The Way is a story about family, friends, and the challenges we face while navigating this ever changing and complicated world. Tom, an irascible American doctor, comes to St. Jean Pied de Port, France to collect the remains of his adult son, killed in the Pyrenees in a storm while walking The Camino de Santiago, also known as The Way of Saint James. Rather than return home, Tom decides embark on the historical pilgrimage to honor his son's desire to finish the journey. What Tom doesn't plan on, is the profound impact the journey will have on him and his "California Bubble Life". Inexperienced as a trekker, Tom soon discovers that he will not be alone on this journey.
||October 7th, 2011 (Limited) by Producers Distribution Agency|
||February 21st, 2012 by ARC Entertainment Video|
||PG-13 for some thematic elements, drug use and smoking.|
(Rating bulletin 2145, 11/3/2010)
||Health & Fitness, Writing and Writers, Relationships Gone Wrong, Road Trip, Death of a Son or Daughter, Religious, Relatives Playing Relatives|
|Production Method:||Live Action|
|Creative Type:||Contemporary Fiction|
Puss in Boots opened in top spot on the DVD Sales Chart despite coming out on Friday instead of Tuesday. Over the weekend, it sold 851,000 units generating $14.58 million in sales. As a point of comparison, Shrek Forever After sold about twice as many during its first week of release, but it was a Tuesday release and it came out during the heart of Christmas shopping season.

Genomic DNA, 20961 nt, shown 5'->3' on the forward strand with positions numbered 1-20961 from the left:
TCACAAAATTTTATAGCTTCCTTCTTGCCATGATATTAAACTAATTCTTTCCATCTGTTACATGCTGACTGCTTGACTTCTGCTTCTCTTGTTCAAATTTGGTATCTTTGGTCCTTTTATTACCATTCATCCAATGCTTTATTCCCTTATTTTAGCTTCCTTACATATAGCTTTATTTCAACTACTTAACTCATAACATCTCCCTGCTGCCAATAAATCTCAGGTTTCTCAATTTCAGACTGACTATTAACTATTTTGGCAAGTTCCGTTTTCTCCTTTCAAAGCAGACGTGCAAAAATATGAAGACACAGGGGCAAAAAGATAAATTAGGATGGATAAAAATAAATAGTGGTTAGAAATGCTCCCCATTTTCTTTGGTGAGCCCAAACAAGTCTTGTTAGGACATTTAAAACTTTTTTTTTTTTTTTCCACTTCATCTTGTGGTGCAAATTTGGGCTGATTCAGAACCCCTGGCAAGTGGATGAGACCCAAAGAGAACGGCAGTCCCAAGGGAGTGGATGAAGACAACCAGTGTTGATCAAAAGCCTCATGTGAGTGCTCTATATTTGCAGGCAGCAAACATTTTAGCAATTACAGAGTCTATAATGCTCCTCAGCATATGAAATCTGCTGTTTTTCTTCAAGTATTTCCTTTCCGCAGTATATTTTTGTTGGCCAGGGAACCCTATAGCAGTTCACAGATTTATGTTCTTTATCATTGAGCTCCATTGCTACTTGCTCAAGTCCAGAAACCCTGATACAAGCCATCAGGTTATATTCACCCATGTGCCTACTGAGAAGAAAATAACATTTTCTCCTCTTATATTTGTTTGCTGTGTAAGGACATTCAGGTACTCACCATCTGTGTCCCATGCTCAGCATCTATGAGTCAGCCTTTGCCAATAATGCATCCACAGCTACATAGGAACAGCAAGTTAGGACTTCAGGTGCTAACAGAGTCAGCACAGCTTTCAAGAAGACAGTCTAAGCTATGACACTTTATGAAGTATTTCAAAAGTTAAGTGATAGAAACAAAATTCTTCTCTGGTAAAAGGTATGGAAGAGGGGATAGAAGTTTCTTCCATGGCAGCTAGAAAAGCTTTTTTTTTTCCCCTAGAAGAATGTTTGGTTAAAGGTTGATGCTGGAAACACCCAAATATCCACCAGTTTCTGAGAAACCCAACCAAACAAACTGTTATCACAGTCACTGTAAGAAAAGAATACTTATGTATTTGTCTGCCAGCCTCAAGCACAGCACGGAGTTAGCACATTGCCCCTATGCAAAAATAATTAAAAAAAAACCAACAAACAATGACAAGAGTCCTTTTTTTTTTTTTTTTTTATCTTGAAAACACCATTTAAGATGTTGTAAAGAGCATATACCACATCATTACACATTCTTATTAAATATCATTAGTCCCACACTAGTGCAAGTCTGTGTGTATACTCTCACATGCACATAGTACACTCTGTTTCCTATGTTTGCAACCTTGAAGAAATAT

Like it did on the DVD Sales Chart, Puss in Boots opened on first place on the Blu-ray sales chart. It sold 571,000 units generating $15.99 million in sales, and that's just from Friday through Sunday. Its opening Blu-ray share was 40%, which is excellent for a kid's movie.
It's a mixed week on the home market. The biggest hit coming out on Tuesday is Tower Heist, which struggled compared to expectations and its production budget. The rest of Tuesday's offerings include more wide releases that missed at the box office, some TV on DVD releases from cable networks, as well as a few limited releases of note. Fortunately, there is a film coming out on Friday that is picking up the slack. Puss in Boots also missed expectations at the box office, at least domestically. However, it earned more than $500 million worldwide, not to mention an Oscar nomination. It is also the easy choice for Pick of the Week.
Iron Lady led a group of six films in the $10,000 earning a per theater average of $55,102. This is better than expected and shows the Oscar buzz for Meryl Streep is overcoming the middling overall reviews. Last week's winner, Pina, remained strong with an average of $23,874 in three theaters. I expect it will expand somewhat and earn a small measure of mainstream success. A Separation opened with an average of $19,827 in three theaters and with possible Oscar glory, it continues to do well. Tinker Tailor Soldier Spy has already earned a significant measure of mainstream success and with an average of $19,043 in 55 theaters this past weekend, it had its best weekend yet. It did cost $21 million to make, so it will need to continue to do well for quite some time before it makes profitability likely. Extremely Loud and Incredibly Close's first full weekend went well earning an average of $18,463 in three theaters. It has a shot at expanding wide in a couple weeks, assuming it holds on relatively well over the next couple weeks. The final film in the $10,000 club was Pariah, which earned an average of $12,145 in four theaters. It earned just over $100,000 from Wednesday through Monday.